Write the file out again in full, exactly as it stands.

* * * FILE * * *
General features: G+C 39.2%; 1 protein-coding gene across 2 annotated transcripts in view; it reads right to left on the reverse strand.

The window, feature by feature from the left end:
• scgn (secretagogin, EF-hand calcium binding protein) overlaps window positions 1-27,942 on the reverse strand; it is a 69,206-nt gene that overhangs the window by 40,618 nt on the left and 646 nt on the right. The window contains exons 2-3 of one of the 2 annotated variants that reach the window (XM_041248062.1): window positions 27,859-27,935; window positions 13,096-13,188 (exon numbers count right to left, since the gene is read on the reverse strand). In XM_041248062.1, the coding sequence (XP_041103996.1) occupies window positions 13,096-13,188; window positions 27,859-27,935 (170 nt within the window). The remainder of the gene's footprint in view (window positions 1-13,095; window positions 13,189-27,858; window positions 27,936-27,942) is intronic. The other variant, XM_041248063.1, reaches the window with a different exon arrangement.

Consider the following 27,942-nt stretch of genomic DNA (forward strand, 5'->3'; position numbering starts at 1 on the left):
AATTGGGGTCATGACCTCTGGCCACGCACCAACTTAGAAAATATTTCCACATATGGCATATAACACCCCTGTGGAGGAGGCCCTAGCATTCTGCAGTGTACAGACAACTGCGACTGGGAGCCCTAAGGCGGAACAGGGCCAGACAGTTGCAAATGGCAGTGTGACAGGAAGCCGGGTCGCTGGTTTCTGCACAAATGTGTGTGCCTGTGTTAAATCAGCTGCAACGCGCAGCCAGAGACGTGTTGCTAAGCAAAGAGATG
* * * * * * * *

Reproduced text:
General features: G+C 39.2%; 1 protein-coding gene across 2 annotated transcripts in view; it reads right to left on the reverse strand.

The window, feature by feature from the left end:
• scgn (secretagogin, EF-hand calcium binding protein) overlaps window positions 1-27,942 on the reverse strand; it is a 69,206-nt gene that overhangs the window by 40,618 nt on the left and 646 nt on the right. The window contains exons 2-3 of one of the 2 annotated variants that reach the window (XM_041248062.1): window positions 27,859-27,935; window positions 13,096-13,188 (exon numbers count right to left, since the gene is read on the reverse strand). In XM_041248062.1, the coding sequence (XP_041103996.1) occupies window positions 13,096-13,188; window positions 27,859-27,935 (170 nt within the window). The remainder of the gene's footprint in view (window positions 1-13,095; window positions 13,189-27,858; window positions 27,936-27,942) is intronic. The other variant, XM_041248063.1, reaches the window with a different exon arrangement.

Consider the following 27,942-nt stretch of genomic DNA (forward strand, 5'->3'; position numbering starts at 1 on the left):
AATTGGGGTCATGACCTCTGGCCACGCACCAACTTAGAAAATATTTCCACATATGGCATATAACACCCCTGTGGAGGAGGCCCTAGCATTCTGCAGTGTACAGACAACTGCGACTGGGAGCCCTAAGGCGGAACAGGGCCAGACAGTTGCAAATGGCAGTGTGACAGGAAGCCGGGTCGCTGGTTTCTGCACAAATGTGTGTGCCTGTGTTAAATCAGCTGCAACGCGCAGCCAGAGACGTGTTGCTAAGCAAAGAGATG